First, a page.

At Chicago’s Field Museum, pride of place now belongs to “Sue,” a skeleton of a tyrannosaurus rex discovered in South Dakota in 1990. Dinosaur 13, a documentary about Sue’s strange journey from the Dakota prairie to a perch near Lake Michigan, opens with a bit of information explaining its title, noting that Sue was only the 13th T-Rex skeleton collected, and that of those found before her, “less than 40 percent of each dinosaur was recovered.” Sue doubled that percentage, making her one of the most remarkable, if not the most remarkable, paleontological discoveries of all time. Found by paleontologist Susan Hendrickson—the source of the name—the skeleton was collected by a team led by Peter Larson, one of the founders of the Black Hills Institute Of Geological Research, Inc. Knowing they’d made an extraordinary find, Larson and his team paid Maurice Williams, on whose property they believed they’d found Sue, $5,000 for the bones, which they diligently removed and took back to home base to study. Their troubles began shortly after that.
Working from the book Rex Appeal by Larson and co-author Kristin Donnan, director Todd Douglas Miller offers a clear, though not exactly objective, look both at what made Sue such an important discovery and at the legal quagmire that followed. Then again, Larson and Sue apparently have a way of making partisans out of reporters: A former Unsolved Mysteries producer, Donnan left her job to follow the story, and ended up marrying Larson. It’s often easy to see why, particularly when Larson and the Black Hills Institute staffers wax rhapsodic about Sue as an example of “deep time,” yet point out the specific story her broken and healed bones tell about the hard, painful life she lived millions of years ago.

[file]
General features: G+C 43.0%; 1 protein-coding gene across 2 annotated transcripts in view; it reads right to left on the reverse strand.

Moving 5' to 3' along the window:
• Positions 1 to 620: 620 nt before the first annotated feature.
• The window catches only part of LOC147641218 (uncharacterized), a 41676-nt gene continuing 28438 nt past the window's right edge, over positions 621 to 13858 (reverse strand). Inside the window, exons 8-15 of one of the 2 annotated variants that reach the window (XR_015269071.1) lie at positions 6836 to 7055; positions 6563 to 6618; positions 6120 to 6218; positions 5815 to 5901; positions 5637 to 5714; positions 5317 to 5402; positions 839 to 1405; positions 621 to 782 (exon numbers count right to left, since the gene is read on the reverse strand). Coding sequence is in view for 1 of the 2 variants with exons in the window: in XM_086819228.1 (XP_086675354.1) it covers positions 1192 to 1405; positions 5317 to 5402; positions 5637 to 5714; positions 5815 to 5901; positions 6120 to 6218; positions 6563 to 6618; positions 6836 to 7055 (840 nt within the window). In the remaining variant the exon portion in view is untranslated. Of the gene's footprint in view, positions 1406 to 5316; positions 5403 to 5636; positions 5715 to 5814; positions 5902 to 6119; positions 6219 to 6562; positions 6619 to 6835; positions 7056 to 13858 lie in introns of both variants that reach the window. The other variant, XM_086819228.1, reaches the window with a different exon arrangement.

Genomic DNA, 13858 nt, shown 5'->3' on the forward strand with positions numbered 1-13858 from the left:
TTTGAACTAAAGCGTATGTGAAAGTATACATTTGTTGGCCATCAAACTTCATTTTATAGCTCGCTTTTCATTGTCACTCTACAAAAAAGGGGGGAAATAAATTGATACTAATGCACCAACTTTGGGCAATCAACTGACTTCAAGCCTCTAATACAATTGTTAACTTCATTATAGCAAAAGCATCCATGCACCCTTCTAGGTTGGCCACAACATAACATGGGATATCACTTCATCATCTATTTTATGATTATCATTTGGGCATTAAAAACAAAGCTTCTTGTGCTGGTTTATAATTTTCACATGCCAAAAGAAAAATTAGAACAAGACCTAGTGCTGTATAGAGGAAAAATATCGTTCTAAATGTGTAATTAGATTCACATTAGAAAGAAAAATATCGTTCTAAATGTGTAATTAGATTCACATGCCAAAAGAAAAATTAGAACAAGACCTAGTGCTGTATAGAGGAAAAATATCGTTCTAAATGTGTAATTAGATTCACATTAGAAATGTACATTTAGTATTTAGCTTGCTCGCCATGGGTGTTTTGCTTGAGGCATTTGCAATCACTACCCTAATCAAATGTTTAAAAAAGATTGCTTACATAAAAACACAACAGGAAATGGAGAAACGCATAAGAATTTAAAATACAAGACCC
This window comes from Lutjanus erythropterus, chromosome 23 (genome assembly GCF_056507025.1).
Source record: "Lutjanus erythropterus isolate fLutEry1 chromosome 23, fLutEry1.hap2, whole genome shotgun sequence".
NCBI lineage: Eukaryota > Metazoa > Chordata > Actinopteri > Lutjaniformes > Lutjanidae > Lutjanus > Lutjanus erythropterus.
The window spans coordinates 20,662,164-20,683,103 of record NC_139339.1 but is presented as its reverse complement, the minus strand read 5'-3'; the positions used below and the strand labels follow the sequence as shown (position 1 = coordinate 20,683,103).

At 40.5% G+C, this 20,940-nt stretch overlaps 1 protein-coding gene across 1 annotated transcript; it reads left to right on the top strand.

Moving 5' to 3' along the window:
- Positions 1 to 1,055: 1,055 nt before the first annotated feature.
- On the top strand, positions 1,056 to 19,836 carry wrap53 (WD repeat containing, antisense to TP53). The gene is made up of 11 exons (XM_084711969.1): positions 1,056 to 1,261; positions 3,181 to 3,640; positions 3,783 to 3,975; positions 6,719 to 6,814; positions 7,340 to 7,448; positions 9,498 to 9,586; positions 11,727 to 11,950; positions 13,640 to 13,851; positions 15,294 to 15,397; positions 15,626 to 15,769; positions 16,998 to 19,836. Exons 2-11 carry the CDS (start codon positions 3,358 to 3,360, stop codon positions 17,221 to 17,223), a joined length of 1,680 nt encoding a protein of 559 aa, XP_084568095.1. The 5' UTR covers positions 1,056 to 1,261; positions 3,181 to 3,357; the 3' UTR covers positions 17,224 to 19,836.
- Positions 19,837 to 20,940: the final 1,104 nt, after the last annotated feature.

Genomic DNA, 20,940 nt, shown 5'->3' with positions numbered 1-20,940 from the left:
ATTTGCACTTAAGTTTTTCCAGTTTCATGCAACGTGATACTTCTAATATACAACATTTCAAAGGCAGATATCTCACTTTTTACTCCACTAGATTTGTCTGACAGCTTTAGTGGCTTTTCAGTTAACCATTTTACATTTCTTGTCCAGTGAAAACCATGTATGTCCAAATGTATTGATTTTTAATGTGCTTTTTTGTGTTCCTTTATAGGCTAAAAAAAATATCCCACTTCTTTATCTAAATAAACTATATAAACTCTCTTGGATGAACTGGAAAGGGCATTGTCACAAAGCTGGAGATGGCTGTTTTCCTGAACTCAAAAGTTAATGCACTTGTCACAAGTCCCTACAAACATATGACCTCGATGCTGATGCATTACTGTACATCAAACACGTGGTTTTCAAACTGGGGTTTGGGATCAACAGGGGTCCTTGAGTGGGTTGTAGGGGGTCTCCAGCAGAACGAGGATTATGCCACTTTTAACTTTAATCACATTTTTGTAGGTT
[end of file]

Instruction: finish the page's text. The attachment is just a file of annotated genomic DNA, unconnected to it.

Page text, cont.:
Yet as committed as the Black Hills Institute team was to studying Sue, they had to watch helplessly as a team led by the FBI took her bones away in a 1992 raid. Miller unpacks the reasons, which are tied to Williams, a member of the Cheyenne River Sioux tribe, not having the rights to sell anything found on land held in trust by the government. The raid sparked considerable protests from South Dakotans on BHI’s behalf, yet from there, the Institute’s legal issues expanded, thanks to an investigation into whether it removed other fossils illegally, and the possible irregularities involved in how it declared the proceeds from archeological finds it sold in other countries.
Most of those Miller interviews dismiss the subsequent troubles as the vindictive enforcement of byzantine codes. The argument is persuasive, yet Dinosaur 13 is haunted by the nagging sense that only one side of the story is getting told. After all, there is a considerable difference between $5,000 and $8.3 million, Sue’s final cost when Sotheby’s auctioned her off in 1997. (No matter how many people point out that $5,000 was the highest fee paid to a landowner for fossil rights at the time.) Even so, Miller effectively suggests that Larson and his team got a raw deal. That’s partly thanks to Matt Morton’s emotional score, and artful shots of the dig site and other locations, but mostly because of the passion of everyone interviewed, many of whom tear up while recalling the raid and its aftermath. When Larson recounts driving to the warehouse housing Sue’s bones during the dispute, just to look at the boxes and make sure she was there, then holding conversations with her, it seems perfectly in character, just part of a lifelong habit of looking through the past and erasing the distance of time.